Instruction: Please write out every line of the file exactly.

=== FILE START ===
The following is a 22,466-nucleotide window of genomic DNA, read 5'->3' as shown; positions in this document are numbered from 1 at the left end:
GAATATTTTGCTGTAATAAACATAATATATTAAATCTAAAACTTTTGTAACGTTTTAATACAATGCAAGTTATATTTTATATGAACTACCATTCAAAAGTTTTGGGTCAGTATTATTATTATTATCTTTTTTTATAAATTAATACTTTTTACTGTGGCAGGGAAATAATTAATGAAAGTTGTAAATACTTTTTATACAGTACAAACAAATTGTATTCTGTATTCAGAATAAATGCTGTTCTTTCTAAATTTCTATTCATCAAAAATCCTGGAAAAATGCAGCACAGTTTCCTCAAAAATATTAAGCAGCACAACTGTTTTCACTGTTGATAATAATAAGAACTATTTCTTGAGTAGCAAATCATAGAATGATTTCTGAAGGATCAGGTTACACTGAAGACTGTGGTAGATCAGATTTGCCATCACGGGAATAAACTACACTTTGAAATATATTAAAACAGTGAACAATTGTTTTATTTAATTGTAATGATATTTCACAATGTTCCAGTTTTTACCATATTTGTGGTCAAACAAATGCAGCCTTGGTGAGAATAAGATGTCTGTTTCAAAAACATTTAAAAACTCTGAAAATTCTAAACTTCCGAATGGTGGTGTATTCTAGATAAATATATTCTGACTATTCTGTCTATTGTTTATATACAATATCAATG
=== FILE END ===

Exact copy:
The following is a 22,466-nucleotide window of genomic DNA, read 5'->3' as shown; positions in this document are numbered from 1 at the left end:
GAATATTTTGCTGTAATAAACATAATATATTAAATCTAAAACTTTTGTAACGTTTTAATACAATGCAAGTTATATTTTATATGAACTACCATTCAAAAGTTTTGGGTCAGTATTATTATTATTATCTTTTTTTATAAATTAATACTTTTTACTGTGGCAGGGAAATAATTAATGAAAGTTGTAAATACTTTTTATACAGTACAAACAAATTGTATTCTGTATTCAGAATAAATGCTGTTCTTTCTAAATTTCTATTCATCAAAAATCCTGGAAAAATGCAGCACAGTTTCCTCAAAAATATTAAGCAGCACAACTGTTTTCACTGTTGATAATAATAAGAACTATTTCTTGAGTAGCAAATCATAGAATGATTTCTGAAGGATCAGGTTACACTGAAGACTGTGGTAGATCAGATTTGCCATCACGGGAATAAACTACACTTTGAAATATATTAAAACAGTGAACAATTGTTTTATTTAATTGTAATGATATTTCACAATGTTCCAGTTTTTACCATATTTGTGGTCAAACAAATGCAGCCTTGGTGAGAATAAGATGTCTGTTTCAAAAACATTTAAAAACTCTGAAAATTCTAAACTTCCGAATGGTGGTGTATTCTAGATAAATATATTCTGACTATTCTGTCTATTGTTTATATACAATATCAATG